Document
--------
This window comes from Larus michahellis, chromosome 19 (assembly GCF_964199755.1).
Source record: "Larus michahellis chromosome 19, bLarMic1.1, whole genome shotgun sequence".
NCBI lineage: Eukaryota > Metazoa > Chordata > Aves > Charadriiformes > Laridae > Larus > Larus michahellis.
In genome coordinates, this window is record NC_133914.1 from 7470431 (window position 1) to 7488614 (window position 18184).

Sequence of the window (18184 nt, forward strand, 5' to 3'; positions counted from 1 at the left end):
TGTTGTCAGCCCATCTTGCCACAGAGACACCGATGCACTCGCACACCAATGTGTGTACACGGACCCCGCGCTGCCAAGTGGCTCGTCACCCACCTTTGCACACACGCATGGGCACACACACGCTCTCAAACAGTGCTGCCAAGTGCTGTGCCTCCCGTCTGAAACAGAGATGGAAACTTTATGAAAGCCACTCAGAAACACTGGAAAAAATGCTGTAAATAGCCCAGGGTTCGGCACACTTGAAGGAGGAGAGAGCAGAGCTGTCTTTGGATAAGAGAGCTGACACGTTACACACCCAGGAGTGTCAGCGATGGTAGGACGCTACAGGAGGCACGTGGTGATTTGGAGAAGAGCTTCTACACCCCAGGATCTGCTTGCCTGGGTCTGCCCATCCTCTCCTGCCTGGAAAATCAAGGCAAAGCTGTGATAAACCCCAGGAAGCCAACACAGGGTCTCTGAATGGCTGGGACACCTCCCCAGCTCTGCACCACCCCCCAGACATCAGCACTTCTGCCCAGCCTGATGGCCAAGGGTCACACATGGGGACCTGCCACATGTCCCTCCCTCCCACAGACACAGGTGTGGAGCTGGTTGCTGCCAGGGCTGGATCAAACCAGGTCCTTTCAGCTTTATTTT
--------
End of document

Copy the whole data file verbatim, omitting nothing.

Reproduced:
This window comes from Larus michahellis, chromosome 19 (assembly GCF_964199755.1).
Source record: "Larus michahellis chromosome 19, bLarMic1.1, whole genome shotgun sequence".
NCBI lineage: Eukaryota > Metazoa > Chordata > Aves > Charadriiformes > Laridae > Larus > Larus michahellis.
In genome coordinates, this window is record NC_133914.1 from 7470431 (window position 1) to 7488614 (window position 18184).

Sequence of the window (18184 nt, forward strand, 5' to 3'; positions counted from 1 at the left end):
TGTTGTCAGCCCATCTTGCCACAGAGACACCGATGCACTCGCACACCAATGTGTGTACACGGACCCCGCGCTGCCAAGTGGCTCGTCACCCACCTTTGCACACACGCATGGGCACACACACGCTCTCAAACAGTGCTGCCAAGTGCTGTGCCTCCCGTCTGAAACAGAGATGGAAACTTTATGAAAGCCACTCAGAAACACTGGAAAAAATGCTGTAAATAGCCCAGGGTTCGGCACACTTGAAGGAGGAGAGAGCAGAGCTGTCTTTGGATAAGAGAGCTGACACGTTACACACCCAGGAGTGTCAGCGATGGTAGGACGCTACAGGAGGCACGTGGTGATTTGGAGAAGAGCTTCTACACCCCAGGATCTGCTTGCCTGGGTCTGCCCATCCTCTCCTGCCTGGAAAATCAAGGCAAAGCTGTGATAAACCCCAGGAAGCCAACACAGGGTCTCTGAATGGCTGGGACACCTCCCCAGCTCTGCACCACCCCCCAGACATCAGCACTTCTGCCCAGCCTGATGGCCAAGGGTCACACATGGGGACCTGCCACATGTCCCTCCCTCCCACAGACACAGGTGTGGAGCTGGTTGCTGCCAGGGCTGGATCAAACCAGGTCCTTTCAGCTTTATTTT